Lee Schafer
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Among a litany of complaints an activist investor has leveled against Supervalu and its board of directors recently was the charge that the company has been letting rural and low-income people go hungry as Supervalu’s independent grocer customers increasingly go away.

This accusation appears in the latest presentation Blackwells Capital filed in a campaign for board seats, although it doesn’t appear until deep into a 175-slide presentation. It’s a claim so silly that it seems a little like a late-appearing ad in the governor’s race, after all the decent arguments to the voters have grown stale.

The kernel of truth here is that the core wholesaling customer of Supervalu, its independent retailers, really have been in decline. That just isn’t Supervalu’s fault.

It was, however, Supervalu’s problem. And what to do about it was the central challenge for Supervalu going back all the way into the 1980s.

The company never quite met the challenge.

A decade ago Supervalu decided the thing to do was to become one of the biggest, which it accomplished in a deal for most of the Albertsons retail chain. Since the date of that deal Supervalu shares are off roughly 85 percent, the deal has been unwound, and it’s not at all surprising that Supervalu has finally been acquired.

Last week, the Eden Prairie-based company announced a deal in which it will be taken over by the top distributor of natural and organic foods. The buyer, Rhode Island-based United Natural Foods, is going to finish a recent shift for Supervalu, and that’s to get out of the retail grocery business.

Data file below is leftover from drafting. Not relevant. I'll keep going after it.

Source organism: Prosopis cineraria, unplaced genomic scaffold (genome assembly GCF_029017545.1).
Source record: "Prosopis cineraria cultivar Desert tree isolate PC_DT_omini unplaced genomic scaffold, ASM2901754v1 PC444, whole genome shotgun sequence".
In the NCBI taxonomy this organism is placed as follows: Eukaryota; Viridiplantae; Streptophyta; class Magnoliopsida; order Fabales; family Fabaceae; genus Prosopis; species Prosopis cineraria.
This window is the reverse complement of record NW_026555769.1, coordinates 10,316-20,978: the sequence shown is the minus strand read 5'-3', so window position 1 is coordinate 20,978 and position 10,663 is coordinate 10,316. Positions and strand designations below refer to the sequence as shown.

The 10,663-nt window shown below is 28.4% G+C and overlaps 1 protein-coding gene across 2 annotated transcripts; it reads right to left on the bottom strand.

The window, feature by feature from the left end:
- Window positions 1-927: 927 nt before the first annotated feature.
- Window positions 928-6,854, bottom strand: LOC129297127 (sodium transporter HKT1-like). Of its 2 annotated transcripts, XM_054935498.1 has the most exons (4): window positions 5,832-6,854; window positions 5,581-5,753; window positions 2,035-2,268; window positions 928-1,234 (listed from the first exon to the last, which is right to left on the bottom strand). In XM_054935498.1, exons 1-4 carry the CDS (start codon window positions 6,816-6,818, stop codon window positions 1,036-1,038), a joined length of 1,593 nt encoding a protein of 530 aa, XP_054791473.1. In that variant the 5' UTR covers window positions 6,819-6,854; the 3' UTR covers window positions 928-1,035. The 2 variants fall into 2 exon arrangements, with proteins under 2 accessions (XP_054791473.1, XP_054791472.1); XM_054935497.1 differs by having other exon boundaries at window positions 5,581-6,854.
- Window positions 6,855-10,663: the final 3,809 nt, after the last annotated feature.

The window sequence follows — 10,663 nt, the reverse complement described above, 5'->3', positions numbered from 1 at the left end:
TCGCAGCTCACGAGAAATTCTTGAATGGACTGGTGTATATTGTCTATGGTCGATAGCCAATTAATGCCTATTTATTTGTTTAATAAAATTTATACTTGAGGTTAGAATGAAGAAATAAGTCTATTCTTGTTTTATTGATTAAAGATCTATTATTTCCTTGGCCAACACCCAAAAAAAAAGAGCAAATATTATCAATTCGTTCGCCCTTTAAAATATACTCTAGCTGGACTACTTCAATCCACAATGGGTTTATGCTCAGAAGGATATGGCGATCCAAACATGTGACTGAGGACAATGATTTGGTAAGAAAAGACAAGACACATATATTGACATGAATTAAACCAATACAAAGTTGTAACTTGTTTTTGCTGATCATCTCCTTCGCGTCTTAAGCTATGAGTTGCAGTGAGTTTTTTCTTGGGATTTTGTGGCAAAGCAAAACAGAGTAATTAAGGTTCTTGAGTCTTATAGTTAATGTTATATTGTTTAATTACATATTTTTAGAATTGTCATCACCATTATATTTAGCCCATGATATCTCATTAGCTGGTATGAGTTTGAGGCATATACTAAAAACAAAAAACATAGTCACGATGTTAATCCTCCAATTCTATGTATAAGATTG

With some of this recent history it might be easy to forget that at one time no one could think of Supervalu as a grocery store chain; it was a top-of-the-industry wholesaler. The term wholesaler may sound a little old-fashioned these days, but wholesalers still do a lot of the hard work that brings food to the consumer’s dinner table.

Wholesalers have a big role to play in industries with lots of potential suppliers of products and lots of potential stores that can sell them. The solution for both General Mills and the Main Street grocer was Supervalu, to store all the products, get them on time to stores all over a region and work with store owners on ways to be successful, from merchandising new products to financing upgrades to the store.

It’s not a fat-margin business, but it’s consistently profitable if managed well. The way to make money is by having everything sized just right and busy all day, with just enough buildings, trucks, warehouse employees and forklifts. That also means this is a business where profitability is sensitive to changes in sales volume.

It’s a bad day in the wholesale business when a big customer gets acquired and shifts its business to a different wholesaler. Another bad day is when a customer goes out of business.

The U.S. Department of Agriculture regularly tracks grocery retailing, and in its recent reports the independents were still in decline, as alternatives such as Walmart gained business. Sales of the largest 20 grocery retailers exceeded half a trillion dollars in 2016, more than 66 percent of total sales. In 1996 the top 20 had only about 42 percent of sales.